If you’re one of the millions of Americans out of work due to the coronavirus pandemic, you may be wondering how it’ll affect your child support obligations. Whether you’ve lost your job or had your hours cut, if your take-home income has changed significantly, it will likely impact your ability to pay child support.
While it may be tempting to ignore your child support payments in hopes that something will soon change, it’s imperative that you work on finding a solution now. No good parent wants to stop paying child support, but circumstances for everyone are changing and rapidly.
We’re all in crisis mode due to the coronavirus pandemic, but for workers who have been laid off or who have lost income, it’s even worse. COVID-19 has devastated industries like tourism, sports, entertainment, and retail, so it may be nearly impossible for you to secure another job in your field in a timely manner. And what does that mean for shared custody agreements? Do noncustodial parents still have to pay child support during the coronavirus pandemic?
The party required to pay support is generally not entitled to unilaterally decide that for themselves. The support-paying parent must ask the court to modify their obligation based upon a change in circumstances, which in this case would be the loss of their job due to the coronavirus.” It would then be up to the court on how to rule. You must follow the existing order until a new order is signed by the judge.
You are still responsible for making such payments. According to the Texas Office of the Attorney General Child Support Division, “Even if you are having trouble making your full payment, it is important to pay as much as you can toward your obligation every month.”
It’s quite a stressful situation to find yourself in, but there are things you can do to make it less difficult. Failure to act quickly could result in you experiencing unnecessary legal trouble. Here are some steps you can take to reach a resolution.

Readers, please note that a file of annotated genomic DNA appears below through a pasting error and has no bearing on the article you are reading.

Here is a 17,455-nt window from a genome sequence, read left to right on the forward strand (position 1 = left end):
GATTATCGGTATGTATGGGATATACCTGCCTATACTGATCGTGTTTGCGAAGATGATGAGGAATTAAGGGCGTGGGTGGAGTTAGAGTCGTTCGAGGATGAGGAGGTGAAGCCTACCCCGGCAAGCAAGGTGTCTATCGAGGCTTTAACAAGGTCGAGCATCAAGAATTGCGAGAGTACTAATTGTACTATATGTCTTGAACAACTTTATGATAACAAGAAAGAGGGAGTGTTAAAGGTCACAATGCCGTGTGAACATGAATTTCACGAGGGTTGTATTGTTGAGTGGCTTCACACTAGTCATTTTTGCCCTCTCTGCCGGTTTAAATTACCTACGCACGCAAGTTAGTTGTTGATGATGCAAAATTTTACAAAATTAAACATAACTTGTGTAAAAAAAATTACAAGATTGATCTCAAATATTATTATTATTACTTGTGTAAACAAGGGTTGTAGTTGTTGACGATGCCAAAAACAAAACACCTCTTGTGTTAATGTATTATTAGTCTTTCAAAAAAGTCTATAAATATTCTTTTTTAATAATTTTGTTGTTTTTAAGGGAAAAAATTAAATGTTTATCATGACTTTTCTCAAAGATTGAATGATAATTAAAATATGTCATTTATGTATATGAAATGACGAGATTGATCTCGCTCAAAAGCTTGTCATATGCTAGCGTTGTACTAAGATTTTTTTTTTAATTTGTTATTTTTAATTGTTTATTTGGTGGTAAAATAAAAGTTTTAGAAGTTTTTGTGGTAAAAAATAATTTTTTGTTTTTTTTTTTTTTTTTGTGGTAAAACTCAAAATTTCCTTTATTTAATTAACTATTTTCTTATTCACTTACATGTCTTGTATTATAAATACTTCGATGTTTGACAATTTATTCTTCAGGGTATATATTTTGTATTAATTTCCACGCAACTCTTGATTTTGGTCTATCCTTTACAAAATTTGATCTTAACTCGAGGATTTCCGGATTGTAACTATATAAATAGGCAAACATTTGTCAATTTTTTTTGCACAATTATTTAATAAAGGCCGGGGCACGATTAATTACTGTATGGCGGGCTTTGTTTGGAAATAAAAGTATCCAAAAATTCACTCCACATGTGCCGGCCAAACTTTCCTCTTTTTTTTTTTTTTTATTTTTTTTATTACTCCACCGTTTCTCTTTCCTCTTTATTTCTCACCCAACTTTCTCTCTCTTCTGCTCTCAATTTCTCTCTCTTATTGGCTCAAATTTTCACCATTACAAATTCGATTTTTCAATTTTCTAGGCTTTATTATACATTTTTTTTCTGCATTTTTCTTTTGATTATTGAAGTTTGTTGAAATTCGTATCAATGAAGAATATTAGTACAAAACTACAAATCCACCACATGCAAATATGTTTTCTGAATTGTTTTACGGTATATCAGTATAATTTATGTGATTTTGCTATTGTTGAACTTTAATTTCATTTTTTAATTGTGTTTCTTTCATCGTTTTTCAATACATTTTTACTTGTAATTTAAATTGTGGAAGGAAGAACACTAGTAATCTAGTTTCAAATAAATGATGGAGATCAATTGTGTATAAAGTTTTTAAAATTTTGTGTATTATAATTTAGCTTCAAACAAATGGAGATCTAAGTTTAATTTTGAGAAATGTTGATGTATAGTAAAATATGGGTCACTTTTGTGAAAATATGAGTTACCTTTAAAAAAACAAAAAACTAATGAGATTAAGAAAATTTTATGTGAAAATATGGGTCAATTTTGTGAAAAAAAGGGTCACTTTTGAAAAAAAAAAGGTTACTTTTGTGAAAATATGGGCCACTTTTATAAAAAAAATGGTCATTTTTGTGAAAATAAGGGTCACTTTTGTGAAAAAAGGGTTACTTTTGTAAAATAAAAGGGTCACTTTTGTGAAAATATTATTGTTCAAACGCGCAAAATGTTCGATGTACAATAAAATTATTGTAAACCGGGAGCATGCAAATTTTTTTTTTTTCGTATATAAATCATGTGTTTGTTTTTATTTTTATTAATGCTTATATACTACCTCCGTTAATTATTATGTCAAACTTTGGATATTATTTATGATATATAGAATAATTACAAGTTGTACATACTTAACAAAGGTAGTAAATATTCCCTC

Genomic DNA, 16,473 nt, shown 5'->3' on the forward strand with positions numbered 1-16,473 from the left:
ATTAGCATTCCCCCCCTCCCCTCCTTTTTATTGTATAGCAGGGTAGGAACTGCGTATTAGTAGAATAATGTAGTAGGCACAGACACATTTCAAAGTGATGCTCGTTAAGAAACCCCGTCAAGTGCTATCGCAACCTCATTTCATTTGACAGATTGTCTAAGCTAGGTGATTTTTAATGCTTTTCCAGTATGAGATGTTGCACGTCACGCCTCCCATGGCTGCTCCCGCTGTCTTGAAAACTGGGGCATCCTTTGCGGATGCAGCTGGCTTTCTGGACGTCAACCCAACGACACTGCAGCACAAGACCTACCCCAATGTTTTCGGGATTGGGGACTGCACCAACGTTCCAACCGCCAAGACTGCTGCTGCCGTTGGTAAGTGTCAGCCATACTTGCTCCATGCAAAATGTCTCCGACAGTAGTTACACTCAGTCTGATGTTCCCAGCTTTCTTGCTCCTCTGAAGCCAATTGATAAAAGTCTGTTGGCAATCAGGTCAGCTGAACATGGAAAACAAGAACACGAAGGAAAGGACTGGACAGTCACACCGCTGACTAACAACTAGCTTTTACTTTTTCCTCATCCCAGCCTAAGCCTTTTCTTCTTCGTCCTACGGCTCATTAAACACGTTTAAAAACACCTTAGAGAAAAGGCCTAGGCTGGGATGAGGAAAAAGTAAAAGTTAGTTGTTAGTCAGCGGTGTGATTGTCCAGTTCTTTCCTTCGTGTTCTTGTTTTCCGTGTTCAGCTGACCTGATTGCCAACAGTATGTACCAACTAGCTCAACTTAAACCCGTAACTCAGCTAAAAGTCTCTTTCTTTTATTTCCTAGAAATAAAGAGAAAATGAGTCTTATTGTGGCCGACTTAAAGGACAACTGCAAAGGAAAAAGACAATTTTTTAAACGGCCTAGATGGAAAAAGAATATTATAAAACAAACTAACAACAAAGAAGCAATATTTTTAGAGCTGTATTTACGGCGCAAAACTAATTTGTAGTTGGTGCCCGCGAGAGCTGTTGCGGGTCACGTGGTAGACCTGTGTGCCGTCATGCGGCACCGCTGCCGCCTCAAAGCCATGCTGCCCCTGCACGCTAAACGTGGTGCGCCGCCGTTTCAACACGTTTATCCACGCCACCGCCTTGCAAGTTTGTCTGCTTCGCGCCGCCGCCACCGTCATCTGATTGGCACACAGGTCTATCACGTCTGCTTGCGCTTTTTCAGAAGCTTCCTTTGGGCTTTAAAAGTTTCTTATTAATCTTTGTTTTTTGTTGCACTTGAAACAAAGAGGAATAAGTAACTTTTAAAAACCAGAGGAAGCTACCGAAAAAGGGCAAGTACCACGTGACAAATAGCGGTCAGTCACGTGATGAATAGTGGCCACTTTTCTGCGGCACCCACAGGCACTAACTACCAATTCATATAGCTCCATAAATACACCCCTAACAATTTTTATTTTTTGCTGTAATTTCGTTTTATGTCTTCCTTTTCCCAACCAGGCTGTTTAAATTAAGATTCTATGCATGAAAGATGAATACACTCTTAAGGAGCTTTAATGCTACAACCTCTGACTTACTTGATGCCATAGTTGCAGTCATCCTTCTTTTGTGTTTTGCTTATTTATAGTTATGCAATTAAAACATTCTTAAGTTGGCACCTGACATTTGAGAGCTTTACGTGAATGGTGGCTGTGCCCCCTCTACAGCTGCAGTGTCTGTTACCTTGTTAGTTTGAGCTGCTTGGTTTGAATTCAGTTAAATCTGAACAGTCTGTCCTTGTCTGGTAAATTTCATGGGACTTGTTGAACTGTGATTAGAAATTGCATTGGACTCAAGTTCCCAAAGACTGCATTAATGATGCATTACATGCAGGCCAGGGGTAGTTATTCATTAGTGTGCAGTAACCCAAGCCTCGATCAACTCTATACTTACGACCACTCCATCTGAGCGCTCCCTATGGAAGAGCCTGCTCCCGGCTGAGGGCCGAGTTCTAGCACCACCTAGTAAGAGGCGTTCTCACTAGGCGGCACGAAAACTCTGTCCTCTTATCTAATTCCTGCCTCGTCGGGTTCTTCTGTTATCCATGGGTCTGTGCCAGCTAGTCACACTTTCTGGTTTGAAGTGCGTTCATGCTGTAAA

Look at your other assets
Do you have money in a savings or retirement account? You may want to leave it untouched, but if you have access to other funds that could be used for child support, it may be a wise idea to use that money to fulfill your legal obligations with child support. Remember, if you fail to pay child support, you could face serious consequences like pay garnishment, losing your driver’s license, a hit to your credit score, and even criminal prosecution.
Communicate with your co-parent
Whether you choose to communicate with your co-parent directly or through an attorney, it’s important to make sure they’re aware of the change in your financial situation. You’ll want to make sure that any changes to your child support obligations are filed with the court system, as unofficial agreements are much harder to enforce. Still, keeping open lines of communication can help ensure that conversations about child support remain amicable.
Talk to an attorney
Budgeting for an attorney is likely not at the top of your list of things to do after a layoff, but it’s important that you touch base with a lawyer with knowledge about your state’s family law to discuss your options and prepare yourself for possible legal outcomes. If your ex-spouse or co-parent relies on your support to financially care for your child, they’ll likely be eager to reach an agreement. The court system may modify the amount you owe based on your loss of employment. Typically, it’s rare to see a temporary reduction in child support obligations, but because COVID-19 has affected the job market in a way unseen since the Great Depression, state offices may be more lenient than usual. Find a qualified lawyer who can help you navigate the child support system, and you’ll be prepared regardless of the outcome.
The Cochran Firm is here to help you understand family law and child support rights and obligations. For more information, you can reach Attorney Johnelle R. Peer at The Cochran Firm Texas at 1800 THE FIRM (1-800-843-3476) or contact us now via our online chat.
Johnelle is a native of Milwaukee, Wisconsin. She attended the University of Arkansas-Pine Bluff where she received her BA in Criminal Justice and her MS in Addiction Studies. After graduate school, Johnelle went to work for the Dallas County Community Supervision and Corrections Department (Adult Probation). She worked in several capacities in that department including as a Felony Court officer, Field Officer, and as a Specialty Court officer. After 13 years of service at CSCD, Johnelle enrolled in the University of North Texas Dallas College of Law where she earned her Juris Doctorate with high honors and was admitted to the Texas State Bar in 2019. Her areas of practice include Family Law, Estate Planning, Wills and Guardianship.